Moving along, I was surprised how I eventually warmed up to the crowd and breezed through the program. I closed the program with good enough applause working like tips on a subway busker but I would not gauge my performance because of that. I knew 400 guests won’t easily listen but even so, I know I brought the house down. At the very least, the bride and groom enjoyed it. Client’s satisfaction is most important.

When I host, I always say… all weddings are the same. It has a ceremony, a reception, the entourage, traditions, speeches. What makes it special to each newlyweds are their stories and the people they share it with. No matter how big or small a wedding is, the people who make you happy are all in one place, that’s all that should matter. At the end of the day, it’s just going to be the bride and groom in their own little world.

Congrats to Jed & Nori and Paolo and Kim. Your love stories trancends you both. Keep each other as husband and wife as you have done since early in you relationships.

All productions have had booboos. If I haven’t repeatedly talked about the chaos in directing an event, well…there’s not much more I ccan say, it’s the reality of it. Speaking of booboos, I ran into mine last night. It’s nothing majorly embarassing but it’s definitely a story for the books.

In my years of hosting, I’m used to getting calls from random people at random times in the day (and wee hours), and sometimes with random requests. I would just qualify it normally with the price, length and the concept. Anything that violates my principles as a person and a professional, I would likely turn down.
So the story goes…

I was contacted by an event director who I’ve worked with before. She got me once as a host to my biggest crowd ever (1000 or more at Araneta Colesium) and have tested my hosting chops then, she’d also call me in sometimes for a voice-over job and most times I wouldn’t be able to do it to balance my day job with hosting which at the moment is still a weekend thing. Normally she’d ask me if I were free on the date to book me and gove me details later. Having to jug my weekday meetings and gig on the weekend, I totally forgot to ask the full details on her booking: when, where, what and how. So I shot a text asap and got the date, time and venue. After which I remembered to ask the attire. She said to come in business casual when I knew the venue was a big hotel. So I thought, maybe it’s a laid-back gig. So I assumed I’ll ne hosting guests at the hotel or something. Then I asked the titel of the show. It was for a major consumer children’s milk brand add guests were doctors, midwives and nurses. So I thought, what the heck…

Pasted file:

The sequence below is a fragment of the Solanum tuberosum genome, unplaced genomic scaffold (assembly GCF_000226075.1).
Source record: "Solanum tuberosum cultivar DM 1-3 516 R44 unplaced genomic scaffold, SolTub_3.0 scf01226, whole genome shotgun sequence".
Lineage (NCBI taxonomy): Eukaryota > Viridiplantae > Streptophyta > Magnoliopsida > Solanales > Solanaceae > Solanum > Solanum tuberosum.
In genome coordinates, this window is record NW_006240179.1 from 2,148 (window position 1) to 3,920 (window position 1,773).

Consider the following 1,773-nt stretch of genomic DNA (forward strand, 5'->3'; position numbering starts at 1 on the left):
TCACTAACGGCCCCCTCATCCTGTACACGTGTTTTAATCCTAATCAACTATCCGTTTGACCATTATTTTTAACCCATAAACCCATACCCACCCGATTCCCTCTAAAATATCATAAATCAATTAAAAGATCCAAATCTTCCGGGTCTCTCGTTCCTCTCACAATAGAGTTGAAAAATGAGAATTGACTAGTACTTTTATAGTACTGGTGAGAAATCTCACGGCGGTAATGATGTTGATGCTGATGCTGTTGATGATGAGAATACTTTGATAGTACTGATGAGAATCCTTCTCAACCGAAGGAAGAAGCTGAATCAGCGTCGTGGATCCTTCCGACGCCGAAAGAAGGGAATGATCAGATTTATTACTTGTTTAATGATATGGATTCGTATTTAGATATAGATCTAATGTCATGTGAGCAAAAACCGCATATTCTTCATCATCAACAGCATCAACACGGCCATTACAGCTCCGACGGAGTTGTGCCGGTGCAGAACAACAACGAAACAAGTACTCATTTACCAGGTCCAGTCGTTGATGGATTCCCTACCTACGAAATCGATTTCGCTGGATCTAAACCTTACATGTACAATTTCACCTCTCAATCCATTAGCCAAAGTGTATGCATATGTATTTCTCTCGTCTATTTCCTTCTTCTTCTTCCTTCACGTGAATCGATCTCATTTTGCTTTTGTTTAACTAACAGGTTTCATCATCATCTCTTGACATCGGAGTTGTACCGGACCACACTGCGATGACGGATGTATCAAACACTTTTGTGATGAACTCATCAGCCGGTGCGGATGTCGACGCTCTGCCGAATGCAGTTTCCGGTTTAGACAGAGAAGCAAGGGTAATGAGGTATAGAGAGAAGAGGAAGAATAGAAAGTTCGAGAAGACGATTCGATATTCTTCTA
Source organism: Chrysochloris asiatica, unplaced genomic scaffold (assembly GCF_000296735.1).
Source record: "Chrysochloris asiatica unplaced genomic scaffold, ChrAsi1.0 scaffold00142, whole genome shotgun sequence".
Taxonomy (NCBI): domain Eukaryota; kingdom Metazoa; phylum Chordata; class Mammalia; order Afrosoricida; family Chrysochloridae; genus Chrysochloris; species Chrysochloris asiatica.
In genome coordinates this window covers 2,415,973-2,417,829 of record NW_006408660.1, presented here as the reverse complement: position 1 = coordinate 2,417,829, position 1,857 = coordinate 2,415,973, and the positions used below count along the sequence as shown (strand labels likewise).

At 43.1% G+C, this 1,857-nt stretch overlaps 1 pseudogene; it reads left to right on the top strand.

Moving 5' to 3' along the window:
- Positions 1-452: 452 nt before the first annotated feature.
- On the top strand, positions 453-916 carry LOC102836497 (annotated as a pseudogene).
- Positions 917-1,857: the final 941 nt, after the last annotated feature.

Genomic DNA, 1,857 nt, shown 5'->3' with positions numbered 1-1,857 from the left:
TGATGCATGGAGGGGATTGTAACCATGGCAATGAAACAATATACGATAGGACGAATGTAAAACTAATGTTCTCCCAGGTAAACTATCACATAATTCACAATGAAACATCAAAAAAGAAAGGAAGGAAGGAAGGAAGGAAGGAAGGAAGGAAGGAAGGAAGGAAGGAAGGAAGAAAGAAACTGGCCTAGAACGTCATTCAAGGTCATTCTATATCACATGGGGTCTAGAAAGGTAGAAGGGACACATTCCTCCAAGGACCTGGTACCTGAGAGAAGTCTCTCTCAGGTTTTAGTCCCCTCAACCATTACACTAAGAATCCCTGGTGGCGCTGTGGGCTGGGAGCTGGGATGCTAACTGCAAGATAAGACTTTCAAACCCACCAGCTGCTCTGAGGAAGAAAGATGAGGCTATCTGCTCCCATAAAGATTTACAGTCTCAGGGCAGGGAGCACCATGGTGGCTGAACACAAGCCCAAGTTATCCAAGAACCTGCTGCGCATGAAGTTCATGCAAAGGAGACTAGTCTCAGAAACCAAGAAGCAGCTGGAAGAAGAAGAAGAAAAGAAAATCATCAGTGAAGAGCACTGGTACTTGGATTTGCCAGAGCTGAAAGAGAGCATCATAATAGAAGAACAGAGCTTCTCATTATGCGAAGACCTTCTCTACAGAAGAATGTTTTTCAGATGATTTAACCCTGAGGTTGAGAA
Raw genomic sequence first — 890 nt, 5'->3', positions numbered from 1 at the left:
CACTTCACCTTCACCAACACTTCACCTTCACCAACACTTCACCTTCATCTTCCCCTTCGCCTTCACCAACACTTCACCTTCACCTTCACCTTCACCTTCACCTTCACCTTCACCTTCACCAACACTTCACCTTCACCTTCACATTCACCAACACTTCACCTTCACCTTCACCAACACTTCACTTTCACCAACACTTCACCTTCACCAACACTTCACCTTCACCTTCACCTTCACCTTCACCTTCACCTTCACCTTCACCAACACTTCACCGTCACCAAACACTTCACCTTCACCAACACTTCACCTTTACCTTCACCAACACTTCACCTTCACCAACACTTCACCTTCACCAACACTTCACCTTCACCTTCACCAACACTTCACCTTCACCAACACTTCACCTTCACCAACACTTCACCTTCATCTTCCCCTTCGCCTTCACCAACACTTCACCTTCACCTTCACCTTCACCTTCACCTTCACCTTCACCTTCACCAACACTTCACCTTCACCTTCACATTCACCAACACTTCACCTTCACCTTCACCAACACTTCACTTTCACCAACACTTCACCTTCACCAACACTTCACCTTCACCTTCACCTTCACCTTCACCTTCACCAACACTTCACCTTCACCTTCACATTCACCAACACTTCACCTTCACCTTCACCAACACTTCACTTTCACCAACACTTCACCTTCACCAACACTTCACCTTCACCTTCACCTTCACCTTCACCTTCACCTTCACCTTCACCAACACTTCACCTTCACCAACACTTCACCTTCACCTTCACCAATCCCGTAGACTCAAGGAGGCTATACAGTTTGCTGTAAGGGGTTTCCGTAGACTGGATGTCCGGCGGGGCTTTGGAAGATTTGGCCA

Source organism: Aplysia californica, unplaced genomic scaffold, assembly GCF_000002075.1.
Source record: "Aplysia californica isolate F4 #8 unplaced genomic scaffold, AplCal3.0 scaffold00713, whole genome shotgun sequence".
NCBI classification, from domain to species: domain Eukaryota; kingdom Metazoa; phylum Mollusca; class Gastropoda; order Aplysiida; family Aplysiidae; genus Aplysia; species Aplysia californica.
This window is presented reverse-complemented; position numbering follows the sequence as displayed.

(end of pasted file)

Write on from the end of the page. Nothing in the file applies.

IMG_0171The next day, I thought I’d dress up nice anyway since I had meetings that day. If I overdress, then I wouldn’t mind standing out because I will be on stage. So I suited up in the most casual way.
When I got called in at 3pm, I checked out the venue. It was big, it was cool and was not short of amazing. The director was busy with last minute rehearsals of the lights and sounds production so I patiently situated myself near the techbooth and waived to the team to let them know I’ve arrived. A few minutes after, one of the team approached me with a thick stack of stapled bond paper. I smiled back and read through it. It showed a lot of “AOB” and long speaking lines. While I tried to figure out which one my part was, I saw somewhere towards the half of the script saying “introduce host – Mr. Piolo Pascual”… And right on queue, someone handed me the mic…a wired one.

My brain hanged like pentium 4 on Windows 8. I wasn’t the host afterall.

So to cut the long story short, my lesson learned is to always ask questions when you are not sure. Never assume anything. As a professional Emcee, you have to be assertive. Even if you already are sure, it doesn’t hurt to reiterate.